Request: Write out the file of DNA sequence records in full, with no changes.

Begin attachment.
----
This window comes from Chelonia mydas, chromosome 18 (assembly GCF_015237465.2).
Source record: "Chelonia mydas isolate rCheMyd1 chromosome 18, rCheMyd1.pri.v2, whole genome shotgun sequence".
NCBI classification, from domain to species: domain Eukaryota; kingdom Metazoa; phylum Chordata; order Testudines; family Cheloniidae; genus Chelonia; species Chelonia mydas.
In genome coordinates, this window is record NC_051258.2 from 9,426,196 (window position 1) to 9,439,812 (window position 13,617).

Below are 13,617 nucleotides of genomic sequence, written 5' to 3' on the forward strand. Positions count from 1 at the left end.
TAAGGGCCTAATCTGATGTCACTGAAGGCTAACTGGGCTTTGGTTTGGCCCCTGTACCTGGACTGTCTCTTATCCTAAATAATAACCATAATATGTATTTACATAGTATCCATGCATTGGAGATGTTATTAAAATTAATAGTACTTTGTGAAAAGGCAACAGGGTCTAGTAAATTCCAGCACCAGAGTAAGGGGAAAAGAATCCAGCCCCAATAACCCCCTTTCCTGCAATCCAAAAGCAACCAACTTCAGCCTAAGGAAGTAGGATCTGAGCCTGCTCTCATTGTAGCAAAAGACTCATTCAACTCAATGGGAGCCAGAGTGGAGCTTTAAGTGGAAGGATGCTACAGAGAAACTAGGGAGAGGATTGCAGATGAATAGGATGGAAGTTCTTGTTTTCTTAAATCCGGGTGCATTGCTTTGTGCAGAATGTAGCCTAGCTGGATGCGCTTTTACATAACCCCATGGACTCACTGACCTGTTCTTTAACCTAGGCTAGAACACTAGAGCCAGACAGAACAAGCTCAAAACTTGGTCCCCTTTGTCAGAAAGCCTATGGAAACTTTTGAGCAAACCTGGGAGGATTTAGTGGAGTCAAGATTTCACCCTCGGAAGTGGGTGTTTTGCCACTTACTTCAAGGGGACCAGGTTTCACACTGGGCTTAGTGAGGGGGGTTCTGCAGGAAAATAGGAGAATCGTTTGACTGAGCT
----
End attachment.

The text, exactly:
This window comes from Chelonia mydas, chromosome 18 (assembly GCF_015237465.2).
Source record: "Chelonia mydas isolate rCheMyd1 chromosome 18, rCheMyd1.pri.v2, whole genome shotgun sequence".
NCBI classification, from domain to species: domain Eukaryota; kingdom Metazoa; phylum Chordata; order Testudines; family Cheloniidae; genus Chelonia; species Chelonia mydas.
In genome coordinates, this window is record NC_051258.2 from 9,426,196 (window position 1) to 9,439,812 (window position 13,617).

Below are 13,617 nucleotides of genomic sequence, written 5' to 3' on the forward strand. Positions count from 1 at the left end.
TAAGGGCCTAATCTGATGTCACTGAAGGCTAACTGGGCTTTGGTTTGGCCCCTGTACCTGGACTGTCTCTTATCCTAAATAATAACCATAATATGTATTTACATAGTATCCATGCATTGGAGATGTTATTAAAATTAATAGTACTTTGTGAAAAGGCAACAGGGTCTAGTAAATTCCAGCACCAGAGTAAGGGGAAAAGAATCCAGCCCCAATAACCCCCTTTCCTGCAATCCAAAAGCAACCAACTTCAGCCTAAGGAAGTAGGATCTGAGCCTGCTCTCATTGTAGCAAAAGACTCATTCAACTCAATGGGAGCCAGAGTGGAGCTTTAAGTGGAAGGATGCTACAGAGAAACTAGGGAGAGGATTGCAGATGAATAGGATGGAAGTTCTTGTTTTCTTAAATCCGGGTGCATTGCTTTGTGCAGAATGTAGCCTAGCTGGATGCGCTTTTACATAACCCCATGGACTCACTGACCTGTTCTTTAACCTAGGCTAGAACACTAGAGCCAGACAGAACAAGCTCAAAACTTGGTCCCCTTTGTCAGAAAGCCTATGGAAACTTTTGAGCAAACCTGGGAGGATTTAGTGGAGTCAAGATTTCACCCTCGGAAGTGGGTGTTTTGCCACTTACTTCAAGGGGACCAGGTTTCACACTGGGCTTAGTGAGGGGGGTTCTGCAGGAAAATAGGAGAATCGTTTGACTGAGCT